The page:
Zeiss Super Ikonta B vers. Agfa/Ansco Super Speedex

Discussion in 'Classic Manual Cameras' started by robert_chojecki|1, Jun 26, 2004.

  1. anyone use these cameras? how do they compare? the Super "B"with
    coated Zeiss-Opton.The Ansco with coated unit focusing Solinar.Thanks
  2. Hello Robert,
    I think the Solinar and Zeiss Opton Tessar are not compare.
    In my personal experience and opinion the Tessar have a better BOKEH. But the question in sharp and contrast between the lens are minimal. In work with favorite color films have the Tessar BOKEH a softener and very harmony results. In a other way for archithektur like pictures from buildings, landscapes etc. are the solinar my favorite.
  3. The Solinar can be a very sharp lens if everything else is fine but the Agfa body design doesn't always ensure that's the case. I'd check out previous threads on folding 120 cameras and the problems with film flatness or front standard rigidity.
  4. Robert, I have both and these are wonderful cameras. They are heavy, but still wonderful.

    The 75mm Solinar is a superbly executed Tessar type lens. It uses unit focusing. In other words the entire lens assembly moves forward and backward as opposed to the 80mm Opton Tessar on the 532/16 which is a front cell focusing lens. This version of the Solinar has the edge in sharpness, but don't let stop on purchasing the last version of the Super Ikonta B.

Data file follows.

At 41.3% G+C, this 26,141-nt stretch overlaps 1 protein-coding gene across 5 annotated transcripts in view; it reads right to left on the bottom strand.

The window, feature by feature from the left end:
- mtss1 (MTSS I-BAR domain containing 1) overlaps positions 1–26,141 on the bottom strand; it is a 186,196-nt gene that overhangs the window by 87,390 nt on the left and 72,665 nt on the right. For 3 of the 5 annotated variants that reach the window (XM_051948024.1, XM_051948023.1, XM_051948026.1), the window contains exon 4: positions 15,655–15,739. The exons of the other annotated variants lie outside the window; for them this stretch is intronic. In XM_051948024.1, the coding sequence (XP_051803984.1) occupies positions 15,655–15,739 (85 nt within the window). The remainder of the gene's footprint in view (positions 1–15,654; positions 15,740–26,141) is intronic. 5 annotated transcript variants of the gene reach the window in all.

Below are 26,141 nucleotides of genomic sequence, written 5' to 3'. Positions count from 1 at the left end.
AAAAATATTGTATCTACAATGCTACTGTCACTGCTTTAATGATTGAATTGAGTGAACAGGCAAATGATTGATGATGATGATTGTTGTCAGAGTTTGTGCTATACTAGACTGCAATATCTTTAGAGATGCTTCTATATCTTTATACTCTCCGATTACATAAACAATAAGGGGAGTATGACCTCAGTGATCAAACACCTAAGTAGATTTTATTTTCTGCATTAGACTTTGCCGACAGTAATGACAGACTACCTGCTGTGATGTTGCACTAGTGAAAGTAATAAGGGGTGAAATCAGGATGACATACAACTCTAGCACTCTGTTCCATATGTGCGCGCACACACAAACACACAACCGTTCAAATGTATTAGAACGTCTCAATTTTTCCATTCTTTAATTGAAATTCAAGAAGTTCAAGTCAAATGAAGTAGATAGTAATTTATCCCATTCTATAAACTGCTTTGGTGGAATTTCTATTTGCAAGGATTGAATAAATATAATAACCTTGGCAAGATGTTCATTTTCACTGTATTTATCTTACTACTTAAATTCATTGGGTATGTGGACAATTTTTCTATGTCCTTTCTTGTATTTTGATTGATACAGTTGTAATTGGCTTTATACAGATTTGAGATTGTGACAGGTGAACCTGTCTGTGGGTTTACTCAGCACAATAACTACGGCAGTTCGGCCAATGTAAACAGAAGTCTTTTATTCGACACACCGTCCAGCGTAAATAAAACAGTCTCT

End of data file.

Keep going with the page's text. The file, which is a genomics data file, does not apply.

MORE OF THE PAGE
In use, the big Agfas are a bit quicker to shoot with, especially if you have to reload the film while shooting. The unit focus helicoid is much faster and easier to use than the focus wheel on the Super Ikon B. That said, although a bit slow, I find the focus wheel and coupled rotating prism to have the edge when it comes to accuracy.

    With regards to BOKEH, I'm not qualified to judge this aesthetic quality, so I've attached a photo.
  5. I agree w/Andrew Yue re: the Super Ikonta B v. Agfa Super Isolette. You should keep in mind that the Super Ikonta B w/Zeiss-Opton Tessar is really a post-WWII revival of a great, but heavy-duty, pre-WWII design (w/coated lens) whereas the Super Isolette is a completely post-WWII design. Although the Super Isolette is easier to use (particularly in low-light) than the Super Ikonta B, it is still a pretty heavy camera. If you're looking for a smaller, more lightweight 6x6 folder, I would recommend the Zeiss Ikon Super Ikonta III or IV, which are later post-WWII replacements for the Super Ikonta B & BX; they still use the front-cell focusing, but have a brighter, mirror-based VF/RF mechanism (as opposed to the Super Ikonta B & BX's rotating prism design).
  6. [​IMG]

    An example of a shot taken with a Super Ikonta B.​

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